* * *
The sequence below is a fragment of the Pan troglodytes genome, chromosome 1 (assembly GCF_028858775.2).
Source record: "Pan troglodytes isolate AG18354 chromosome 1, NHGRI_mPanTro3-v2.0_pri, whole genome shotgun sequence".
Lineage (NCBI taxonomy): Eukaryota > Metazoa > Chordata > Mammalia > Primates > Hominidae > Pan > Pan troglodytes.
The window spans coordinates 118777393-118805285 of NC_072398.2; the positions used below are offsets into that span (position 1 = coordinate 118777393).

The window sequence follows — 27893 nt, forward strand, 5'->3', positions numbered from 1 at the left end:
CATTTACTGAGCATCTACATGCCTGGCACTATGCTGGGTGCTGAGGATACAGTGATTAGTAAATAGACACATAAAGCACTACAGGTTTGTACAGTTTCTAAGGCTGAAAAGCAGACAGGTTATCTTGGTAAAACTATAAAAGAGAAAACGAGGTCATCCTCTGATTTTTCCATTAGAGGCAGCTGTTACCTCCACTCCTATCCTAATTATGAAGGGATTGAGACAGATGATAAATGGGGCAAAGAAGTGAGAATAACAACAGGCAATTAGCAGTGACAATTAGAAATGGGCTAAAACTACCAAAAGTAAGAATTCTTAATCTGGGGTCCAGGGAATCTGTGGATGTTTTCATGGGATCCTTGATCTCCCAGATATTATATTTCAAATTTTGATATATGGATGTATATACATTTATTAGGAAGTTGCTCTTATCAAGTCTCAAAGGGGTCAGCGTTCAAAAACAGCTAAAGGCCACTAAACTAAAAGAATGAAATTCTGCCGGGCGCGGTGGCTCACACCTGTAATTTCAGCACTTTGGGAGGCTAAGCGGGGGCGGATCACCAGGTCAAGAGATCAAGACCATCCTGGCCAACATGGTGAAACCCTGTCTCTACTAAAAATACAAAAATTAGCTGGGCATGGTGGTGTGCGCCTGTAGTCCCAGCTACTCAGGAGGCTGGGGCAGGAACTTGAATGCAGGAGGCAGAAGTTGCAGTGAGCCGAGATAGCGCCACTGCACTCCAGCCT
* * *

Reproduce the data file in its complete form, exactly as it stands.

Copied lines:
The sequence below is a fragment of the Pan troglodytes genome, chromosome 1 (assembly GCF_028858775.2).
Source record: "Pan troglodytes isolate AG18354 chromosome 1, NHGRI_mPanTro3-v2.0_pri, whole genome shotgun sequence".
Lineage (NCBI taxonomy): Eukaryota > Metazoa > Chordata > Mammalia > Primates > Hominidae > Pan > Pan troglodytes.
The window spans coordinates 118777393-118805285 of NC_072398.2; the positions used below are offsets into that span (position 1 = coordinate 118777393).

The window sequence follows — 27893 nt, forward strand, 5'->3', positions numbered from 1 at the left end:
CATTTACTGAGCATCTACATGCCTGGCACTATGCTGGGTGCTGAGGATACAGTGATTAGTAAATAGACACATAAAGCACTACAGGTTTGTACAGTTTCTAAGGCTGAAAAGCAGACAGGTTATCTTGGTAAAACTATAAAAGAGAAAACGAGGTCATCCTCTGATTTTTCCATTAGAGGCAGCTGTTACCTCCACTCCTATCCTAATTATGAAGGGATTGAGACAGATGATAAATGGGGCAAAGAAGTGAGAATAACAACAGGCAATTAGCAGTGACAATTAGAAATGGGCTAAAACTACCAAAAGTAAGAATTCTTAATCTGGGGTCCAGGGAATCTGTGGATGTTTTCATGGGATCCTTGATCTCCCAGATATTATATTTCAAATTTTGATATATGGATGTATATACATTTATTAGGAAGTTGCTCTTATCAAGTCTCAAAGGGGTCAGCGTTCAAAAACAGCTAAAGGCCACTAAACTAAAAGAATGAAATTCTGCCGGGCGCGGTGGCTCACACCTGTAATTTCAGCACTTTGGGAGGCTAAGCGGGGGCGGATCACCAGGTCAAGAGATCAAGACCATCCTGGCCAACATGGTGAAACCCTGTCTCTACTAAAAATACAAAAATTAGCTGGGCATGGTGGTGTGCGCCTGTAGTCCCAGCTACTCAGGAGGCTGGGGCAGGAACTTGAATGCAGGAGGCAGAAGTTGCAGTGAGCCGAGATAGCGCCACTGCACTCCAGCCT